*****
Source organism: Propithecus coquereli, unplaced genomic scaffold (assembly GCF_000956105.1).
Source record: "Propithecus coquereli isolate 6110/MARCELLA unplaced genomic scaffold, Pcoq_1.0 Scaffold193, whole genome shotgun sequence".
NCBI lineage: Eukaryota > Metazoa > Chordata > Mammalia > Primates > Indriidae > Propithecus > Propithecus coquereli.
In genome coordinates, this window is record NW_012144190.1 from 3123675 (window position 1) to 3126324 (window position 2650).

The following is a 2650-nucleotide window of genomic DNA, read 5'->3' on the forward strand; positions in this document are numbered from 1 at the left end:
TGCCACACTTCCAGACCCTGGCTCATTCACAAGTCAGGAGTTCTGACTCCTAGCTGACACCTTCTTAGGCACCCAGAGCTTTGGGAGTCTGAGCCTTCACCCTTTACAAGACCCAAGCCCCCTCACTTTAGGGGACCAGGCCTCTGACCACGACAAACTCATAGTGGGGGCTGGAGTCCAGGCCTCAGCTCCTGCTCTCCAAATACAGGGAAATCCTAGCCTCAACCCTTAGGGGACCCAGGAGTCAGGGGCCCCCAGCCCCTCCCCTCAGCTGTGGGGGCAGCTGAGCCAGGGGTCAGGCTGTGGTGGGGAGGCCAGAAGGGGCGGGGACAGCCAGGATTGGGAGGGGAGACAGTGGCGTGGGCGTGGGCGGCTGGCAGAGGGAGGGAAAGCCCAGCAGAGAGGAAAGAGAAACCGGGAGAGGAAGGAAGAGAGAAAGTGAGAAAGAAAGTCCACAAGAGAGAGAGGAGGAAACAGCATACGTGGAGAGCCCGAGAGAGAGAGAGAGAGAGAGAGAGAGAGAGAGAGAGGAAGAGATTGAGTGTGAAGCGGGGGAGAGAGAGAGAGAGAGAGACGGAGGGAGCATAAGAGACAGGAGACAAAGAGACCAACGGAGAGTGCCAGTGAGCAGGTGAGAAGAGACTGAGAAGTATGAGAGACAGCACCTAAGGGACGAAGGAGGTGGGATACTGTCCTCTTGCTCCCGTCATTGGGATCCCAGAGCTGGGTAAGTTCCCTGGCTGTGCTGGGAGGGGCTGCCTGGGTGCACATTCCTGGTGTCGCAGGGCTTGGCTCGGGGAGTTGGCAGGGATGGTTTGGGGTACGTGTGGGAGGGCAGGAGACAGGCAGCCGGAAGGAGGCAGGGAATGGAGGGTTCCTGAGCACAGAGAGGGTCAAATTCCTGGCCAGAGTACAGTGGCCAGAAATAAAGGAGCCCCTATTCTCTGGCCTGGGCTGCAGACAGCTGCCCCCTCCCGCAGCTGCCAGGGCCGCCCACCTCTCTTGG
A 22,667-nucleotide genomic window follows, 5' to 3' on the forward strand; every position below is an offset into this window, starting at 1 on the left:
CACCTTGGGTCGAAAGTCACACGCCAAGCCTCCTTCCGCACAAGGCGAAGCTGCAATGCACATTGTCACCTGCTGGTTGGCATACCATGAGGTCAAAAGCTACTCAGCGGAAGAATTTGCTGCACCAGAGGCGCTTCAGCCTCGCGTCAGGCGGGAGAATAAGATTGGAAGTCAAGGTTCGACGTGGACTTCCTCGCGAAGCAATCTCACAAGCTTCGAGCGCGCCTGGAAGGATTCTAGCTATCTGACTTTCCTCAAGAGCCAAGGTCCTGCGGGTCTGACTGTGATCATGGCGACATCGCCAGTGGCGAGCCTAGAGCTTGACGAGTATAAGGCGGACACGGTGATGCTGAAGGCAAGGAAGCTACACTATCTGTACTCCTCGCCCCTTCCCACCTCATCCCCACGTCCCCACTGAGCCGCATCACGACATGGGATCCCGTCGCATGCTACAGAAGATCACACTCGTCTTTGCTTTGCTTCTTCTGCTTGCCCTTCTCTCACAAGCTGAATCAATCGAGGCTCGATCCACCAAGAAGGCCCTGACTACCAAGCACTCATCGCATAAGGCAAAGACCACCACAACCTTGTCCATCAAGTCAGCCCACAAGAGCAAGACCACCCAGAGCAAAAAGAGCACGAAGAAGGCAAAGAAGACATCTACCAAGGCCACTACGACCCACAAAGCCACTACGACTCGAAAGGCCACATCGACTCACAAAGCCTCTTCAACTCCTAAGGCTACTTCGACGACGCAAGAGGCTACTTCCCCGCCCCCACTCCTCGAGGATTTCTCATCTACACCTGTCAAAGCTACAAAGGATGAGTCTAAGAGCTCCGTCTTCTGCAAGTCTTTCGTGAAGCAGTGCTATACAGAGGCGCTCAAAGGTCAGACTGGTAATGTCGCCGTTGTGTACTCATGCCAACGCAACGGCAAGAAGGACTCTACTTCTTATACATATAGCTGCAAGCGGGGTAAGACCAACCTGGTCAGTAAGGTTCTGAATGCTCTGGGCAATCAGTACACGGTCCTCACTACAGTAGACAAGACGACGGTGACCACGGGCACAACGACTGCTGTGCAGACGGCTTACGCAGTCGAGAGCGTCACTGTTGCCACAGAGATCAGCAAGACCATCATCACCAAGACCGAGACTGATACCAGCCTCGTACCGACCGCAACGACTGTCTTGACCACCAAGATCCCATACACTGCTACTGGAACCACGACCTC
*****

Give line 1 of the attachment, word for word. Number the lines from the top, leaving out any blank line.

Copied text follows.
Source organism: Propithecus coquereli, unplaced genomic scaffold (assembly GCF_000956105.1).